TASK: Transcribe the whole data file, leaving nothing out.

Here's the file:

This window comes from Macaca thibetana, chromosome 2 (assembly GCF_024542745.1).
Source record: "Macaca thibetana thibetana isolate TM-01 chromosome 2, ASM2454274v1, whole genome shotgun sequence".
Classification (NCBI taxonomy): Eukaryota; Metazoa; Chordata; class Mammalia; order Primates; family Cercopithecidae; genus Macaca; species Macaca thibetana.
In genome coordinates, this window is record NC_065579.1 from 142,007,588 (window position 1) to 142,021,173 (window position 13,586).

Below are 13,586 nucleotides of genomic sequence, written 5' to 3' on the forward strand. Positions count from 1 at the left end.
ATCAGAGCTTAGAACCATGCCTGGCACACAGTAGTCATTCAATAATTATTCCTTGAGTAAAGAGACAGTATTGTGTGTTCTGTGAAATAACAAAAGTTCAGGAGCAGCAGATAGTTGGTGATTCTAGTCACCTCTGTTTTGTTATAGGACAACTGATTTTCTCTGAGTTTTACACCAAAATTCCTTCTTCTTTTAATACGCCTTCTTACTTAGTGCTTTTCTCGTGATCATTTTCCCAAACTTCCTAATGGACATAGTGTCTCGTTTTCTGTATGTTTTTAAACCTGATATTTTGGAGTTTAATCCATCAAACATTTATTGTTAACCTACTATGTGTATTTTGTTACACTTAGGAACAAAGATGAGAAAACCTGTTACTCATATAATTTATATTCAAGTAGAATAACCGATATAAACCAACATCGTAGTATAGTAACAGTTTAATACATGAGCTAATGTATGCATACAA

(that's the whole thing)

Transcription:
This window comes from Macaca thibetana, chromosome 2 (assembly GCF_024542745.1).
Source record: "Macaca thibetana thibetana isolate TM-01 chromosome 2, ASM2454274v1, whole genome shotgun sequence".
Classification (NCBI taxonomy): Eukaryota; Metazoa; Chordata; class Mammalia; order Primates; family Cercopithecidae; genus Macaca; species Macaca thibetana.
In genome coordinates, this window is record NC_065579.1 from 142,007,588 (window position 1) to 142,021,173 (window position 13,586).

Below are 13,586 nucleotides of genomic sequence, written 5' to 3' on the forward strand. Positions count from 1 at the left end.
ATCAGAGCTTAGAACCATGCCTGGCACACAGTAGTCATTCAATAATTATTCCTTGAGTAAAGAGACAGTATTGTGTGTTCTGTGAAATAACAAAAGTTCAGGAGCAGCAGATAGTTGGTGATTCTAGTCACCTCTGTTTTGTTATAGGACAACTGATTTTCTCTGAGTTTTACACCAAAATTCCTTCTTCTTTTAATACGCCTTCTTACTTAGTGCTTTTCTCGTGATCATTTTCCCAAACTTCCTAATGGACATAGTGTCTCGTTTTCTGTATGTTTTTAAACCTGATATTTTGGAGTTTAATCCATCAAACATTTATTGTTAACCTACTATGTGTATTTTGTTACACTTAGGAACAAAGATGAGAAAACCTGTTACTCATATAATTTATATTCAAGTAGAATAACCGATATAAACCAACATCGTAGTATAGTAACAGTTTAATACATGAGCTAATGTATGCATACAA